ICO - IC-45844-V2X8

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ICO - IC-45844-V2X8
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Authority: ICO (UK)
Jurisdiction: United Kingdom
Relevant Law: Article 5(1)(a) GDPR
Article 6(1)(a) GDPR
Article 6(1)(f) GDPR
40(2) of the FOIA
40(3A)(3B) of the FOIA
Type: Complaint
Outcome: Upheld
Decided: 28.08.2020
Published: 28.08.2020
Fine: None
Parties: NHS West Sussex Clinical Commissioning Group
National Case Number/Name: IC-45844-V2X8
European Case Law Identifier: https://ico.org.uk/media/action-weve-taken/decision-notices/2020/2618241/ic-45844-v2x8.pdf
Appeal: n/a
Original Language(s): English
Original Source: Information Commissionner Office (in EN)
Initial Contributor: Mariam Tabatadze

The ICO rules that there is sufficient legitimate interest in disclosure of the information relating to the job description of the CCG officers commissioning health care and it outweighs the data subjects’ fundamental rights and freedoms.

English Summary[edit | edit source]

Facts[edit | edit source]

The complainant has requested information to NHS West Sussex Clinical Commissioning Group (the CCG) relating to the job description of the officers commissioning of continuing health care for patients with Acquired Brain Injury, qualifications that are required fot the role and the standard contract used when commissioning the care.

The CCG has withheld the job description under section 40 on the basis that it is the personal data of the post holder. There were several correspondence exchanges between two parties, in which the CCG did explain that there was only one person holding that post and the disclosure of the requested information would contravene the DP principles.

Dispute[edit | edit source]

The Commissioner had to decide if the CCG is entitled to withhold the job description under section 40. The Commissioner had to determined whether the requested information constitutes personal data, and if it is, it must establish whether disclosure of that data would breach any of the DP principles.


Holding[edit | edit source]

The Commissioner’s decision is that the CCG is not entitled to withhold the job description under section 40. After having established that the requested information is personal data, (as there is only one person holding that post and the name of the individual is known) the Commissioner determined if the disclosure of the data would contravene the DP principles.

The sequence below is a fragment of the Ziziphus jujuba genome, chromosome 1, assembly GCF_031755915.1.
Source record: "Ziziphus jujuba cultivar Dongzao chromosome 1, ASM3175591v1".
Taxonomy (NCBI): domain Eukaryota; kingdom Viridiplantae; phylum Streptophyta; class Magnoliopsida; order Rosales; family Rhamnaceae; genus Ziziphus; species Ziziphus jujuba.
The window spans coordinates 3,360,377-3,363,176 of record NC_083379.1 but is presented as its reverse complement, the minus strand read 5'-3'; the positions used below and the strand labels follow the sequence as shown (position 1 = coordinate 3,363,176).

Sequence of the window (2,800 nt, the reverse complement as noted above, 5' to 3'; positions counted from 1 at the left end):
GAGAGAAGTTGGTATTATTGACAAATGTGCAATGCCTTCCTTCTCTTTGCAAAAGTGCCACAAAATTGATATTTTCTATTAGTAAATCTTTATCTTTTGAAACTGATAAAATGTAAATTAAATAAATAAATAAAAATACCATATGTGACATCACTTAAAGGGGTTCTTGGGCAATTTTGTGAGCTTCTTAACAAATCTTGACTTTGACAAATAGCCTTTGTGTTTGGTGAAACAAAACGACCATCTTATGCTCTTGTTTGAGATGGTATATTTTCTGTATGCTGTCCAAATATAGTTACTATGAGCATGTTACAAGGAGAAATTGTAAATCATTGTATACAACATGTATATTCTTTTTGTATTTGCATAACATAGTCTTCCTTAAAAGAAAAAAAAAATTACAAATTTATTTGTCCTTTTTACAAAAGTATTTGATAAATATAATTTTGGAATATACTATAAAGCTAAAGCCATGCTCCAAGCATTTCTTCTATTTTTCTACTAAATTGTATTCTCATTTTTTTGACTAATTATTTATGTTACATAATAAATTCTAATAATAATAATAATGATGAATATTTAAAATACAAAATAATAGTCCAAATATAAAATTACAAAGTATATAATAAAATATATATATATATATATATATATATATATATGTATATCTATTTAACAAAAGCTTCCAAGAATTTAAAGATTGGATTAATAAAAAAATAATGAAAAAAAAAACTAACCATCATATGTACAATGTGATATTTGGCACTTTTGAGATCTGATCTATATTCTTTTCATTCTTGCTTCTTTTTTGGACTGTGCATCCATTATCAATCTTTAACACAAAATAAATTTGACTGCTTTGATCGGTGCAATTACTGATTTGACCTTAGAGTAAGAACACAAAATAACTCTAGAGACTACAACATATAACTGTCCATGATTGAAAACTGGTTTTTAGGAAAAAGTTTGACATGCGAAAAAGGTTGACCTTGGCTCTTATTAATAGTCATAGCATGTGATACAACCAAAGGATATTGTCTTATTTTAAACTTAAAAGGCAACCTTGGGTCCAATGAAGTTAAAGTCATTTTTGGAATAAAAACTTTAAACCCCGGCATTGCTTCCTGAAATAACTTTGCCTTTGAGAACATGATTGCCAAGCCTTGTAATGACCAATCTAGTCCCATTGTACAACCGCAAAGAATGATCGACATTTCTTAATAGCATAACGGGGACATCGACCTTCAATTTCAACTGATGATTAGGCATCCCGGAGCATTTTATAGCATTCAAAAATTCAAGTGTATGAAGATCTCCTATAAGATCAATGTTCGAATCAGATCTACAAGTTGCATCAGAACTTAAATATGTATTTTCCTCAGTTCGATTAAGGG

As always, it considers the following three-part test (Article 6 GDPR) - i) Legitimate interest ii) Necessity and iii) Balancing tests.

The Commissioner has established that there is a legitimate interest in the public understanding the role the CCG plays in providing services to vulnerable members of our society and examining its performance. As for necessity test, the Commissioner considers that there is a greater need to understand who is responsible for the individual elements of the process through which the care was organized and delivered. The provision of the job description would certainly assist the complainant in forming a view on where responsibilities lay and how best to address any issues he had with those services. The Commissioner rules out that the disclosure of the information is necessary for the complainant to pursue his legitimate interests.

Does the legitimate interests of the complainant and the public overrides the data subjects’s interests and fundamental rights and freedoms? What is the impact of the disclosure?

After the careful considerations of all possible impacts of the disclosure, the Commissioner noted that the impact would be very limited as the job description relates to the individual’s professional life and the disclosure is therefore less intrusive than it would be if the requested information related to their personal life. There would be very limited interference with their interests or fundamental rights and freedoms. Based on the above, the Commissioner has determined that there is sufficient legitimate interest to outweigh the data subjects’ fundamental rights and freedom and that there is an Article 6 basis for processing and so the disclosure of the information would be lawful.

In relation to fairness, the Commissioner considered that if the disclosure passes the legitimate interest test for lawful processing, it is highly likely that disclosure will be fair for the same reasons.

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English Machine Translation of the Decision[edit | edit source]

The decision below is a machine translation of the English original. Please refer to the English original for more details.